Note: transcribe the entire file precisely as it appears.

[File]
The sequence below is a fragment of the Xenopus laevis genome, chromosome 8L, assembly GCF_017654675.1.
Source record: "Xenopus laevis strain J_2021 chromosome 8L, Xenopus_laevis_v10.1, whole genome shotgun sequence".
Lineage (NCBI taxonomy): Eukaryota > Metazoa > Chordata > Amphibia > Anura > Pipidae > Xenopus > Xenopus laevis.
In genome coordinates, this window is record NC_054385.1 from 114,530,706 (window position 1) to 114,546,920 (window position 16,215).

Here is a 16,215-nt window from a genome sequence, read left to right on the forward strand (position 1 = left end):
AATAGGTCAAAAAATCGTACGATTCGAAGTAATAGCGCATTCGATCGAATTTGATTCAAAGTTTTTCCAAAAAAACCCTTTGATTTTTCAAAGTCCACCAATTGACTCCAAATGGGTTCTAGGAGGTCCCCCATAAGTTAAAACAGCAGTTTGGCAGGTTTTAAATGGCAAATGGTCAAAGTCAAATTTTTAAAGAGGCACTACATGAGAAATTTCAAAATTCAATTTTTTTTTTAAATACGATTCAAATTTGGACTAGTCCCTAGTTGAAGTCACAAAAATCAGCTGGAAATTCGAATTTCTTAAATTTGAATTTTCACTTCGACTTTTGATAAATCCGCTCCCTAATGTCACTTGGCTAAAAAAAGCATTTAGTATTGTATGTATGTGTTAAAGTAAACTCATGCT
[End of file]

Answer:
The sequence below is a fragment of the Xenopus laevis genome, chromosome 8L, assembly GCF_017654675.1.
Source record: "Xenopus laevis strain J_2021 chromosome 8L, Xenopus_laevis_v10.1, whole genome shotgun sequence".
Lineage (NCBI taxonomy): Eukaryota > Metazoa > Chordata > Amphibia > Anura > Pipidae > Xenopus > Xenopus laevis.
In genome coordinates, this window is record NC_054385.1 from 114,530,706 (window position 1) to 114,546,920 (window position 16,215).

Here is a 16,215-nt window from a genome sequence, read left to right on the forward strand (position 1 = left end):
AATAGGTCAAAAAATCGTACGATTCGAAGTAATAGCGCATTCGATCGAATTTGATTCAAAGTTTTTCCAAAAAAACCCTTTGATTTTTCAAAGTCCACCAATTGACTCCAAATGGGTTCTAGGAGGTCCCCCATAAGTTAAAACAGCAGTTTGGCAGGTTTTAAATGGCAAATGGTCAAAGTCAAATTTTTAAAGAGGCACTACATGAGAAATTTCAAAATTCAATTTTTTTTTTAAATACGATTCAAATTTGGACTAGTCCCTAGTTGAAGTCACAAAAATCAGCTGGAAATTCGAATTTCTTAAATTTGAATTTTCACTTCGACTTTTGATAAATCCGCTCCCTAATGTCACTTGGCTAAAAAAAGCATTTAGTATTGTATGTATGTGTTAAAGTAAACTCATGCT